Wiggins brings excitement, questions to basketball landscape

College basketball has been electrified with the arrival of this year’s top prospect, Andrew Wiggins. The son of a former basketball player and track star, Wiggins’ spent his early years in Canada and journeyed to high school basketball’s powerhouse, Huntington St. Joseph Prep in West Virginia. Now, he is at the University of Kansas, where college basketball fans are following him closely.

Already expected to spend only a year with the Jayhawks before bolting to the NBA next summer, fans are heralding Wiggins as the next great NBA superstar after LeBron James. Some even consider him be one of the best players in what is anticipated to be the most talent-rich NBA draft since 2003, which produced the likes of James, Dwyane Wade and Carmelo Anthony. Along with fellow freshman Jabari Parker of Duke University and Julius Randle of the University of Kentucky, Wiggins is expected to lead the superstars of the NBA’s next generation.

Despite the massive hype surrounding the so-called Maple Jordan, little is known of Wiggins beyond a series of YouTube highlight videos and a handful of early games with Kansas. Wiggins has shown himself to be an offensive wizard, using quick crossovers and his signature right-to-left spin to penetrate to the basket and finish at the rim. On defense, Wiggins uses his athleticism to produce turnovers and, despite being a small forward, possesses the vertical to block shots as well.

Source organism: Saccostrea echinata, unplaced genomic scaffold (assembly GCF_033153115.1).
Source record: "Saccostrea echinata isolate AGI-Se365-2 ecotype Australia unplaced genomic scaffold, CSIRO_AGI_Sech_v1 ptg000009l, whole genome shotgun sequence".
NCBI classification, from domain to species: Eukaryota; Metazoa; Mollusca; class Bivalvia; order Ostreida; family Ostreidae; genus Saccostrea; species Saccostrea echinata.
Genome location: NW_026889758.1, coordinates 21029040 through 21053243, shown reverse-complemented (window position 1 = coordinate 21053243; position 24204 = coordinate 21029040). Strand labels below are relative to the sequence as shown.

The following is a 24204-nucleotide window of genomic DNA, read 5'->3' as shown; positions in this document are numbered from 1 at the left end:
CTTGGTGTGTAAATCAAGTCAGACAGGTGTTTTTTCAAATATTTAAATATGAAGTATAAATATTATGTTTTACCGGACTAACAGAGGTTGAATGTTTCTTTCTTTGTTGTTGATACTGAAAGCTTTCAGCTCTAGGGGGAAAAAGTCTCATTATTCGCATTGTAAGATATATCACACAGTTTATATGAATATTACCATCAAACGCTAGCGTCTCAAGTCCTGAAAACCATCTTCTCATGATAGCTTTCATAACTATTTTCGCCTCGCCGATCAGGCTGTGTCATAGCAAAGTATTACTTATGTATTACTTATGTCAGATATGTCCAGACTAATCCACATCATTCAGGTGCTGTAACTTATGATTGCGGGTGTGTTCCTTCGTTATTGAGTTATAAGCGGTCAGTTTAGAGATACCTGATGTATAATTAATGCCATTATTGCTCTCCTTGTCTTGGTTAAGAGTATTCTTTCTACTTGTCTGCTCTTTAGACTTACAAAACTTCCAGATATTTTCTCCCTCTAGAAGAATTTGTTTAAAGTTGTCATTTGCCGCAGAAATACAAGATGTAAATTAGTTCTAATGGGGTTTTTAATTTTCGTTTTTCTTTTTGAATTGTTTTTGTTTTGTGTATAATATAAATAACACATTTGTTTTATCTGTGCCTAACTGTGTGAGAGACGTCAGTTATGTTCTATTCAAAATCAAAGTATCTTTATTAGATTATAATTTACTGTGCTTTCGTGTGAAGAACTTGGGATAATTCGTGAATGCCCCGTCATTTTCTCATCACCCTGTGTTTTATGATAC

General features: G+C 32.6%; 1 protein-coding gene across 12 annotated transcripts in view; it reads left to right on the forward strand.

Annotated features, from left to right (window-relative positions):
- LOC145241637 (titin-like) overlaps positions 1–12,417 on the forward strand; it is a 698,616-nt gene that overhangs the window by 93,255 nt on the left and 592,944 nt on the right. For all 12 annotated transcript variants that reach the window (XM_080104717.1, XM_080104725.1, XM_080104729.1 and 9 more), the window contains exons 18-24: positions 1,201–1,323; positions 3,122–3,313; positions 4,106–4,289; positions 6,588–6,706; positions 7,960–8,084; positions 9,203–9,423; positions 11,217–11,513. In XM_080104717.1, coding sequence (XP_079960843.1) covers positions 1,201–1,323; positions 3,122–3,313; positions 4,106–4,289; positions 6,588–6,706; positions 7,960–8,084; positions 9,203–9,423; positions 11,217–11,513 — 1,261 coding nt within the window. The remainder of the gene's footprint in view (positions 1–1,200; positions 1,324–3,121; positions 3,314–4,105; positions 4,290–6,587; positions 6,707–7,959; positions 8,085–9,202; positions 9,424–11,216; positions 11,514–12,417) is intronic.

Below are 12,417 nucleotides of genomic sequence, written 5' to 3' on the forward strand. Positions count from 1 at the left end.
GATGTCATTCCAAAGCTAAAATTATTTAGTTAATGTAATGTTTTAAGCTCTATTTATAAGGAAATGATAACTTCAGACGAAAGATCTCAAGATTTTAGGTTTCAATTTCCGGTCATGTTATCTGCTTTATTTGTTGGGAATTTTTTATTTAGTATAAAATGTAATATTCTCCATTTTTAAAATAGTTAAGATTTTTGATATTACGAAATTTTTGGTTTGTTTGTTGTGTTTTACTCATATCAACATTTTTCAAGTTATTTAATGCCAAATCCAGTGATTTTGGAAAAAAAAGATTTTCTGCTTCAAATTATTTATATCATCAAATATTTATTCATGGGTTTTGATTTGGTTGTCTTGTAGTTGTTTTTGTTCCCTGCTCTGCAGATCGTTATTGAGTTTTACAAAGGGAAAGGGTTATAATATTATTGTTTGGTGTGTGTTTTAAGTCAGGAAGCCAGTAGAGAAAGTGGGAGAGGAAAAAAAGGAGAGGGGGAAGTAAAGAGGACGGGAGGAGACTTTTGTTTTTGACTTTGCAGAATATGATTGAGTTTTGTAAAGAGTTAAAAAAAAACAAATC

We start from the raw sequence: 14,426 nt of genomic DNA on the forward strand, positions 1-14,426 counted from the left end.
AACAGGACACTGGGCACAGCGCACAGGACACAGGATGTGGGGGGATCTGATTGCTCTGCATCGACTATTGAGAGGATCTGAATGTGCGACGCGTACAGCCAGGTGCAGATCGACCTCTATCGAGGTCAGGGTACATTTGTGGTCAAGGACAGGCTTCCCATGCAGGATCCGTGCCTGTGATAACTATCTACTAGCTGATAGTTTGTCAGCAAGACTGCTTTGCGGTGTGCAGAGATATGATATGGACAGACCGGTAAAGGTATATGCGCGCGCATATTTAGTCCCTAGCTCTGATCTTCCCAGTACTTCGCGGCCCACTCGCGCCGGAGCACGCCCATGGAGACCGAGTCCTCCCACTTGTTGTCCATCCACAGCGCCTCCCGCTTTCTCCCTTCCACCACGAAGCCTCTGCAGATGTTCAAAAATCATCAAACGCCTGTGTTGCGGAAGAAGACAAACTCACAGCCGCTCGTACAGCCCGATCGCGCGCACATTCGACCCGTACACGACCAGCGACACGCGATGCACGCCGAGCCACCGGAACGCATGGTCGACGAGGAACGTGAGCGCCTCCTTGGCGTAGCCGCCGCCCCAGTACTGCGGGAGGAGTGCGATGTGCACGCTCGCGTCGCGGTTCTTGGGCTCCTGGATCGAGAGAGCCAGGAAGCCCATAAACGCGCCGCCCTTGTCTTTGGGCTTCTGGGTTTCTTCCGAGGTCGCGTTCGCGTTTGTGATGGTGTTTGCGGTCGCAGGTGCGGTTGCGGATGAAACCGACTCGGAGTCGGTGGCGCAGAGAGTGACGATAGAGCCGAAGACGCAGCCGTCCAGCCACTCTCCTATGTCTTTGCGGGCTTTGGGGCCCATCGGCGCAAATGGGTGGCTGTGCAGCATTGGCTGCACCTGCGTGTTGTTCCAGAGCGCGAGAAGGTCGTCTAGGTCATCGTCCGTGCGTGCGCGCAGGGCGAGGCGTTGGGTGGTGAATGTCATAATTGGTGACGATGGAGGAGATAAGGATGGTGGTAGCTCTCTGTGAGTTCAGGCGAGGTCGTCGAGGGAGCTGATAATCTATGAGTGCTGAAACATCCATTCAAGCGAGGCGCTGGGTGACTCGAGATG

Despite Wiggins’ clear talent for basketball and his huge potential in both college basketball and the NBA, a damper must be put on the hype. Many videos show him playing against inferior high school competition. Against more formidable college competition, holes in Wiggins’ game have emerged. Wiggins has appeared unpolished through the Jayhawks’ first few games, prone to making risky plays and lacking a refined shooting touch. Wiggins’ gambles on offense have left him exposed to turnovers and missed scoring opportunities, revealing his need for improvement and seasoning.

Further criticism of Wiggins has stemmed from his tendency to take plays off during games and lose focus. Compared to Parker, with whom he matched up during Kansas’ recent contest against the Duke Blue Devils, Wiggins seemed to lack intensity, allowing Parker to showcase his own, more NBA-ready skillset. Wiggins has shown his vulnerability, and it is apparent he will have serious competition from Parker, Randle and other talented freshmen.

For all the talk of Wiggins being a transcendent player for basketball’s next generation, a broader perspective must be taken when watching him play. Despite his plethora of skills, Wiggins still needs time to develop his game in preparation for the NBA. In all likelihood, the entirety of the college basketball season will be needed to properly assess Wiggins’ skills and NBA readiness, not simply highlight videos and a handful of early games.

Charles Surette is a contributing writer. Email him at [email protected]



  1. Sounds like a bit of a biased article, seriously in need of some in-depth research. Notice how when Wiggins switched to cover Parker in the second half Parker went 3 for 8 in the entire half? Notice how Wiggins worked as part of the team and made the team better rather than trying to showcase his own skills throughout the game?


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